As solar modules become more of a commodity and the industry begins to consolidate, manufacturers are producing modules that are more and more alike. Standard sizes and colors and similar wattages are being created, which makes it easier to decide which modules are suitable in different situations. Still, there are 3 basic module differences that should be considered:
There are two primary differences between modules with silver and black frames: aesthetics and price. Most people would prefer to have the black-frame look on their house roof, which blends in better with dark shingles. There is, however, a price premium to pay when choosing black over silver frames. As a result, the majority of our customers use silver-framed modules, especially commercial customers who are more likely to install the modules on the ground or on a metal roof. Aside from color and price, there is no difference in quality or robustness of the module.
Black (left) and silver (right) framed solar panels
As with black-frame vs. silver-frame modules, there are also competing interests with mono (monocrystalline) and poly (polycrystalline) solar modules. Functionally, the modules do the same thing and typically have similar ratings and temperature coefficients. The trade-off is that while monos typically come at higher cost, they also typically are more efficient than poly solar panels. The efficiency gains are made in converting more sunlight per square foot into electricity. For example, a poly module may be rated at 250 watts, while a mono that is the same physical dimensions may be rated at 280 watts. The differences will vary by manufacturer and module model.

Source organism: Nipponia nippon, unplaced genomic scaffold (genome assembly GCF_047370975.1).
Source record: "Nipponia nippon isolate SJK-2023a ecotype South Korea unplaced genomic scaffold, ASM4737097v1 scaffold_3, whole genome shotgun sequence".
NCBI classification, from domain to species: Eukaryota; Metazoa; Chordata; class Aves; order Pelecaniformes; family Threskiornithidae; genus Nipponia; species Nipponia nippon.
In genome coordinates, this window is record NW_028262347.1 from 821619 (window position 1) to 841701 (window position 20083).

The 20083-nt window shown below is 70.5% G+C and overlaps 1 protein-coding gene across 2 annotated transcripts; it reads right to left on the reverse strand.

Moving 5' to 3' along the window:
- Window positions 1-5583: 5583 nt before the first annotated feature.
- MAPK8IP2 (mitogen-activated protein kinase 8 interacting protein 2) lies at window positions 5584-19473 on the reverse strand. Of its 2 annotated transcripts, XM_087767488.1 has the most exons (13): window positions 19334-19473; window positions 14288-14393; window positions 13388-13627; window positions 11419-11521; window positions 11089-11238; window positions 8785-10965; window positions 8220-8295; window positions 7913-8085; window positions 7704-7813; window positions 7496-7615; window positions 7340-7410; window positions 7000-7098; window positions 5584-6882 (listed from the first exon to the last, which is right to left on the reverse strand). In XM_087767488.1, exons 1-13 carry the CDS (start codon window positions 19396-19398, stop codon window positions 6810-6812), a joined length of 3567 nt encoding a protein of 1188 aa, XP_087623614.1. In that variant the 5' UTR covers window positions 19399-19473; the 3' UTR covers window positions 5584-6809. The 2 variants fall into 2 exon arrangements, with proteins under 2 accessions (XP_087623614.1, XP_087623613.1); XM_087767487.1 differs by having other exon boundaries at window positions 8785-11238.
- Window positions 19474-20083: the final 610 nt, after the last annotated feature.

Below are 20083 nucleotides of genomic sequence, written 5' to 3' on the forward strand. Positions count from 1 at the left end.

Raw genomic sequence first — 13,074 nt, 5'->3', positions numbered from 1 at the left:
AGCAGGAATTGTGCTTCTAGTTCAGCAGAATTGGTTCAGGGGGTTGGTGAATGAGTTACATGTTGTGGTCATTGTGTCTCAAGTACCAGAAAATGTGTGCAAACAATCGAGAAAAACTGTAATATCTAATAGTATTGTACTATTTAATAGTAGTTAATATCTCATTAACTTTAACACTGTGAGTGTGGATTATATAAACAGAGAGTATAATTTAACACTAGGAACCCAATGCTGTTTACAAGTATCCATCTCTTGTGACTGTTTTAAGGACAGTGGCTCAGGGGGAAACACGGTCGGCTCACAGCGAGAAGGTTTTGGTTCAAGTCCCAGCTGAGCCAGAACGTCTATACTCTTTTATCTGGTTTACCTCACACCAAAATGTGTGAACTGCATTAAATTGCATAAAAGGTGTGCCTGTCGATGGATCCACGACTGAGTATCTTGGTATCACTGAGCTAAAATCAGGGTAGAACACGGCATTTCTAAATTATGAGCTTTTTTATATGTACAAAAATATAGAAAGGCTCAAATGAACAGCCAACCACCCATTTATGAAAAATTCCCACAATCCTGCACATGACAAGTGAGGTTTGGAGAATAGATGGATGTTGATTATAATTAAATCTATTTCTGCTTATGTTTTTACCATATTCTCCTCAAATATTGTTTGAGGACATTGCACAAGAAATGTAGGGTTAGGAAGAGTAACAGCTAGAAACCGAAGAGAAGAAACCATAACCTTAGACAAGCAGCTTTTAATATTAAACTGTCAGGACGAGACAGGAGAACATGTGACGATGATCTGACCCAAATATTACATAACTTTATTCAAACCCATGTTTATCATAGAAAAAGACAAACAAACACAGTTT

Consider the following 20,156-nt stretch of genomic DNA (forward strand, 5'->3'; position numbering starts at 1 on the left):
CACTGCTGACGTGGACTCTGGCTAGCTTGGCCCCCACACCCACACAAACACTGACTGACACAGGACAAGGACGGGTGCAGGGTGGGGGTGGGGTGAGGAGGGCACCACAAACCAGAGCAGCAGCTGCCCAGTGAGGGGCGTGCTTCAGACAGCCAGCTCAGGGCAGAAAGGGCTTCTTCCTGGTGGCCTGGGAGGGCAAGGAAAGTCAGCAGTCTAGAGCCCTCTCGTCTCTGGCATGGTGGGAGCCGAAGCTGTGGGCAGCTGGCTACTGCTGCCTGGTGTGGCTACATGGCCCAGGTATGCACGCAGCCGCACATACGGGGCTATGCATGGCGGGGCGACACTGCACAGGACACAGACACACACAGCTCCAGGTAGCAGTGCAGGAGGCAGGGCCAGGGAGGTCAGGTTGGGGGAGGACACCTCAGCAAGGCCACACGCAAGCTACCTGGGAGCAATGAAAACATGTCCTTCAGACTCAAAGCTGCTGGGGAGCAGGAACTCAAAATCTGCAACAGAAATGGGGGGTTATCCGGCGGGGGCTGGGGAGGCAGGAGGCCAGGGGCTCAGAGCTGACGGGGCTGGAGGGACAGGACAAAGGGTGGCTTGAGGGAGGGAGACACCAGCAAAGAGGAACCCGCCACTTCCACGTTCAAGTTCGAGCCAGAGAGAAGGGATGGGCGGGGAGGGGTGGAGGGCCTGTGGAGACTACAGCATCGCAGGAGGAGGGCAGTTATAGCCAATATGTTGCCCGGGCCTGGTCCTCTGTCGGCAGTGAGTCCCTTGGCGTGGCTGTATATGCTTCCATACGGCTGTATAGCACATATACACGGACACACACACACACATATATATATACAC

As the industry has consolidated, it has created 2 primary module sizes: the 60-cell module (approximately 5’6” x 3’3”) and the 72-cell module (approximately 6’6” x 3’3”). Generally speaking, 72-cell modules will be slightly cheaper, but 60-cell modules will have more options. While 72-cell modules are primarily white frame and poly, 60-cell modules are often available in black frame and mono as well. In the industry today, 72-cell modules are most often used for commercial applications and 60-cell modules are the module of choice for residential installs.
At Paradise Energy Solutions, we often consider 72-cell modules for residential applications due to cost savings in racking and site labor.
In the solar industry today, there is a wide variety of modules to choose from. It is important to partner with a solar installer who can help you choose the module that makes the most sense for your specific application.